Jules Rochielle's insight:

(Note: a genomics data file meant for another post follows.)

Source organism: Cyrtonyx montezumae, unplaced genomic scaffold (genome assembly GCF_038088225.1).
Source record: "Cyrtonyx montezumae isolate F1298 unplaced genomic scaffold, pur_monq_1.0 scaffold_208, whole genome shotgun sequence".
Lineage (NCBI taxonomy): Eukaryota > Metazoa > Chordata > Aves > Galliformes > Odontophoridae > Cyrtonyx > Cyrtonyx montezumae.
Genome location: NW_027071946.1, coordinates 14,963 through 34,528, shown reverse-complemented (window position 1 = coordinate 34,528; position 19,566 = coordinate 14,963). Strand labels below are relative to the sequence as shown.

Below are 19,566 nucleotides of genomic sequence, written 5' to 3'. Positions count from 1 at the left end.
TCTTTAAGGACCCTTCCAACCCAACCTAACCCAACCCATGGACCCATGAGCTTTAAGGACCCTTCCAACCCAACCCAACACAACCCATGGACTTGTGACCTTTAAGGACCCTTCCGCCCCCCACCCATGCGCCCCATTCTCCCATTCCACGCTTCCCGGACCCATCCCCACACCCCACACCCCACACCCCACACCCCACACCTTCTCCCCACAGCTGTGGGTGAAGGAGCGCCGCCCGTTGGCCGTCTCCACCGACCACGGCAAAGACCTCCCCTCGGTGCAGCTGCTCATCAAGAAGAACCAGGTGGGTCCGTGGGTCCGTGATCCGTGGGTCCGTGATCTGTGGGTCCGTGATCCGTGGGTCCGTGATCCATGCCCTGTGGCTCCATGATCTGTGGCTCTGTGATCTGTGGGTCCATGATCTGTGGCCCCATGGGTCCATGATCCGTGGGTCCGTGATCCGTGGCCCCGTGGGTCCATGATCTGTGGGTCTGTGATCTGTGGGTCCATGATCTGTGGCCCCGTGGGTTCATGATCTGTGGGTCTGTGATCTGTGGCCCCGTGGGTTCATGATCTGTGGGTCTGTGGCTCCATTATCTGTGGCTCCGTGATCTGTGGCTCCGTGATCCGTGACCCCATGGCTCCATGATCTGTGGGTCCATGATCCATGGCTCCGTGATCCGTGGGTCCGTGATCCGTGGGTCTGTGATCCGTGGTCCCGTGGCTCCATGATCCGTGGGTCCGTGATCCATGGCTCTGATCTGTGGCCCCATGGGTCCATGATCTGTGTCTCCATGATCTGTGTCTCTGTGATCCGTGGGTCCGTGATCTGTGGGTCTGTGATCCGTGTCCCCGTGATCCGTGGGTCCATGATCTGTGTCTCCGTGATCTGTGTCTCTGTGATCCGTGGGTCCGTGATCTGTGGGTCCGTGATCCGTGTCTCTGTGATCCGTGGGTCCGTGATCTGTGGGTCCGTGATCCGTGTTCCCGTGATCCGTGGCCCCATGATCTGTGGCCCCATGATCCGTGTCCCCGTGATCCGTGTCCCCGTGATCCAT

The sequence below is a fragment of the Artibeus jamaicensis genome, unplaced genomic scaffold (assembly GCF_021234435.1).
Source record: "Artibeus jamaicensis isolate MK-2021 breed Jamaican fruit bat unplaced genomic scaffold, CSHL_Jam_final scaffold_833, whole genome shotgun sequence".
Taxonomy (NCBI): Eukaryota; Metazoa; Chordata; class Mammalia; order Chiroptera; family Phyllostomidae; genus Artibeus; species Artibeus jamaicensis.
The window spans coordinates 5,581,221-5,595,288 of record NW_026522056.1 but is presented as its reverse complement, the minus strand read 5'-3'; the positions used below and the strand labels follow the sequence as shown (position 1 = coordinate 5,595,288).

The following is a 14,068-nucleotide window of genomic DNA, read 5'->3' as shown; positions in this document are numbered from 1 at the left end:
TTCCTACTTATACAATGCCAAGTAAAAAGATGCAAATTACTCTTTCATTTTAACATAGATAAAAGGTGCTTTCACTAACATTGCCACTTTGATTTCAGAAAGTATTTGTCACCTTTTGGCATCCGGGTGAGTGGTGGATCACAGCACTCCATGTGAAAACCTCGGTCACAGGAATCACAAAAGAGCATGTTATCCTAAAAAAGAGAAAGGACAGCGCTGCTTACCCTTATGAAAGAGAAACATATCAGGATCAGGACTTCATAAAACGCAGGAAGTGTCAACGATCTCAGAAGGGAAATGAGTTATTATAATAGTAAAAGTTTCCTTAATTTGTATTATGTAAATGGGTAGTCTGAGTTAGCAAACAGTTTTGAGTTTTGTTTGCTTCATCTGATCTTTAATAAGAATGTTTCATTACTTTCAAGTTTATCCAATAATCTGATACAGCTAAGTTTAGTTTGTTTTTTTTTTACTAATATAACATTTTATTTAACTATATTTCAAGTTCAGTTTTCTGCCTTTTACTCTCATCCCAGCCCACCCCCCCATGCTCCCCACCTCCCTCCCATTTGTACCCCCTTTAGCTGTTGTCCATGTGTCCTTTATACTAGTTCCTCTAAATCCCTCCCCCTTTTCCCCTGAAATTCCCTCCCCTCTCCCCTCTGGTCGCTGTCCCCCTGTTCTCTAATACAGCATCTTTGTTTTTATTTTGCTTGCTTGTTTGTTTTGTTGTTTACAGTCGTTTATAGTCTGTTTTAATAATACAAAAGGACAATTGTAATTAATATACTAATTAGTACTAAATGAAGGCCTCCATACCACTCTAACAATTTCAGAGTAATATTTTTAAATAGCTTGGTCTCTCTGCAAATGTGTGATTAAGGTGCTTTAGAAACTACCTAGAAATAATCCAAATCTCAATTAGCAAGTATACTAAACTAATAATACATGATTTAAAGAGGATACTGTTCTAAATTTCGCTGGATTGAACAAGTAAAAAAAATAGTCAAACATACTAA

Los Angeles-based artist Suzanne Lacy is internationally renowned as a pioneer in the field of socially engaged and public art. Lacy’s installations, videos, and performances deal with such critical issues as sexual violence, rural and urban poverty, incarceration, gender identity, labor, and aging. Working collaboratively, and as the model of a community organizer, Lacy has realized large-scale projects in London, Oakland, Los Angeles, Charleston, SC, and the Kentucky Mountains. She has won fellowships from numerous foundations, including the National Endowment for the Arts and Rockefeller Foundation, and her work has been exhibited and collected by national and international institutions. Between the Door and the Street builds on Lacy’s rich body of work devoted to issues of feminism. Examples of this include The Oakland Projects, performed in Oakland, California, between 1991 and 2000; The Tattooed Skeleton, at the Reina Sofia Museum, Madrid, in 2010; Silver Action, presented at Tate Modern, London, earlier this year; and Cleaning Conditions, part of the Do It exhibition at the Manchester Art Gallery, in England, in summer 2013. Lacy is also known for her writing. In 2010, Duke University Press published a collection of her essays, titled Leaving Art: Writings on Performance, Politics, and Publics, 1974–2007. She also edited the influential book Mapping the Terrain: New Genre Public Art, published in 1995 by Bay Press. Lacy has held various influential positions throughout her career, including co-founder of the Women’s Building in Los Angeles, one of the first women-owned community centers, and co-founder of the Visual and Public Art Institute at California State University at Monterey Bay. She is currently the founding Chair of MFA in Public Practice at Otis College of Art and Design, in Los Angeles.